Muslims in Motion

Muslims in Motion: Islam and National Identity in the Bangladeshi Diaspora

Nazli Kibria
Copyright Date: 2011
Published by: Rutgers University Press
Pages: 208
https://www.jstor.org/stable/j.ctt5hjg5n
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    Muslims in Motion
    Book Description:

    InMuslims in Motion, Nazli Kibria provides a comparative look at Bangladeshi Muslims in different global contexts--including Britain, the U.S., the Middle East, and Malaysia. Kibria examines international migrant flows from Bangladesh, and considers how such migrations continue to shape Islamization in these areas. Having conducted more than 200 in-depth interviews, she explores how, in societies as different as these, migrant Muslims, in their everyday lives, strive to achieve economic gains, sustain community and family life, and realize a sense of dignity and honor.

    Muslims in Motion offers fresh insights into the prominence of Islam in these communities, especially an Islam defined by fundamentalist movements and ideologies. Kibria also focuses on the complex significance of nationality--with rich analyses of the diaspora, the role of gender and class, and the multiple identities of the migrants, she shows how nationality can be both a critical source of support and also of difficulty for many in their efforts to attain lives of dignity. By bringing to life a vast range of experiences, this book challenges prevailing stereotypes of Muslims.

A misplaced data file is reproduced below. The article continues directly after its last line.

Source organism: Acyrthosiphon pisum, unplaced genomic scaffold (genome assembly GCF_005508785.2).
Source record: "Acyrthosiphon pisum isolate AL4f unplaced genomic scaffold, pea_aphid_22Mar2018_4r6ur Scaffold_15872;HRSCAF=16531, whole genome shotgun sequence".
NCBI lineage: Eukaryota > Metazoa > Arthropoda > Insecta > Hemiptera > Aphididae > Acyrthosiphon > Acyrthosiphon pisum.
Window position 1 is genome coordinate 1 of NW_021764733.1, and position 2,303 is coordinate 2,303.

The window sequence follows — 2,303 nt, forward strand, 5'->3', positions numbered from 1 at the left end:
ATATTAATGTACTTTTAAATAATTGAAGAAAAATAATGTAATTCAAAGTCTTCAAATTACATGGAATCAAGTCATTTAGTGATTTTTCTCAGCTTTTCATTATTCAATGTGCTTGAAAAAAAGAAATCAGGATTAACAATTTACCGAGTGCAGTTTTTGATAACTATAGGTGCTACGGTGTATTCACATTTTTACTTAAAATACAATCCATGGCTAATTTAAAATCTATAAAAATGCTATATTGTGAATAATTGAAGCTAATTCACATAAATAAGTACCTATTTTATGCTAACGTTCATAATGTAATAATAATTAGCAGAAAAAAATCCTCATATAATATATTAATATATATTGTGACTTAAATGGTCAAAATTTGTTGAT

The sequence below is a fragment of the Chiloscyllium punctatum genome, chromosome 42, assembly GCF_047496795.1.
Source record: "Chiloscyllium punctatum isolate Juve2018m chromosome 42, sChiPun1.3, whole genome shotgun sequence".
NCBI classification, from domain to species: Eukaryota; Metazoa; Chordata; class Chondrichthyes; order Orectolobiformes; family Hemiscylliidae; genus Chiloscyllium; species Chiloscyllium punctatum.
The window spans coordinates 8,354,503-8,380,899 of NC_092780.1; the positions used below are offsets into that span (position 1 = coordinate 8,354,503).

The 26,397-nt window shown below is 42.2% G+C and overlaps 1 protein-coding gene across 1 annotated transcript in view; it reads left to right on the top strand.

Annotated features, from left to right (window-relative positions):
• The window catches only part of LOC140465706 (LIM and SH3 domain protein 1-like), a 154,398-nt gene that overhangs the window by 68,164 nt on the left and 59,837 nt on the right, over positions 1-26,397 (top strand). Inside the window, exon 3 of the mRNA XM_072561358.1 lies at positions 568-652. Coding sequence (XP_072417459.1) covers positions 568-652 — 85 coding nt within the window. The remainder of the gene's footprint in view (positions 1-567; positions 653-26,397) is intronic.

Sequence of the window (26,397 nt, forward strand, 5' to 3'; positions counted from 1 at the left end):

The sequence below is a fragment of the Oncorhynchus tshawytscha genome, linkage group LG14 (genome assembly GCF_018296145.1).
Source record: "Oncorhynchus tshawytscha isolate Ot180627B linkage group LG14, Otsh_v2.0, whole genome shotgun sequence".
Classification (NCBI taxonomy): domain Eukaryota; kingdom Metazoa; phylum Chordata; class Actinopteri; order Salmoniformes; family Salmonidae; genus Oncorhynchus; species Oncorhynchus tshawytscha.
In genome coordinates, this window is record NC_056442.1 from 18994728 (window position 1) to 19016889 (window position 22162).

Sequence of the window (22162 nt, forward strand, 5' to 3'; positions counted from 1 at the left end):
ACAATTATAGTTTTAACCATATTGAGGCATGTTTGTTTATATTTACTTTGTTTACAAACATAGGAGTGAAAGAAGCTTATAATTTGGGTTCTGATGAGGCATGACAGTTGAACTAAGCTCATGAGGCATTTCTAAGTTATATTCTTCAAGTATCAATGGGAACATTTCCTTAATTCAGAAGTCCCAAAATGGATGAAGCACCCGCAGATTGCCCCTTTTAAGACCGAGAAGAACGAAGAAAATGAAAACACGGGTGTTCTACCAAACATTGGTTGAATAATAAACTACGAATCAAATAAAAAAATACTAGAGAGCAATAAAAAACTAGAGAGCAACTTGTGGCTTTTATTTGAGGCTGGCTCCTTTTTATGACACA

eISBN: 978-0-8135-5088-6
    Subjects: Religion, Sociology

Table of Contents

  1. Front Matter
    (pp. i-vi)
  2. Table of Contents
    (pp. vii-viii)
  3. List of Figures and Tables
    (pp. ix-x)
  4. Preface and Acknowledgments
    (pp. xi-xvi)
  5. CHAPTER 1 Muslim Migrants, Bangladeshis Abroad
    (pp. 1-10)

    I trace the beginnings of this book to an informal conversation I remember having in the late 1990s. This was during a trip to Bangladesh, the country of my birth. I was at my parents’ house in a middle-class neighborhood of Dhanmondi in Dhaka, the capital city, having tea with friends, a group that included academics, lawyers, and NGO leaders. Eager for their feedback, I expressed an interest in studying the rising prominence in the social and political life of Bangladesh of Islam, in particular an Islam that emphasizes a return to basic principles and the significance of Islamic thought...

  6. CHAPTER 2 Bangladesh: NATIONALISM, ISLAM, AND INTERNATIONAL MIGRATION
    (pp. 11-27)

    Bangladesh, meaning “Bengal nation,” is a low-lying country formed by the alluvial plain of the Ganges-Brahmaputra river system—the largest delta in the world. Located on the Bay of Bengal, between Burma and India, it has a territory of 147,570 square kilometers and a population of over 150 million persons, making it the eighth most populous country in the world and also one of the most densely populated (National Web Portal of Bangladesh n.d.). With a majority Muslim Sunni population (85 to 90 percent) it is also one of the largest Muslim-majority countries in the world, after Indonesia and Pakistan....

  7. CHAPTER 3 Bangladeshi American Dreams
    (pp. 28-56)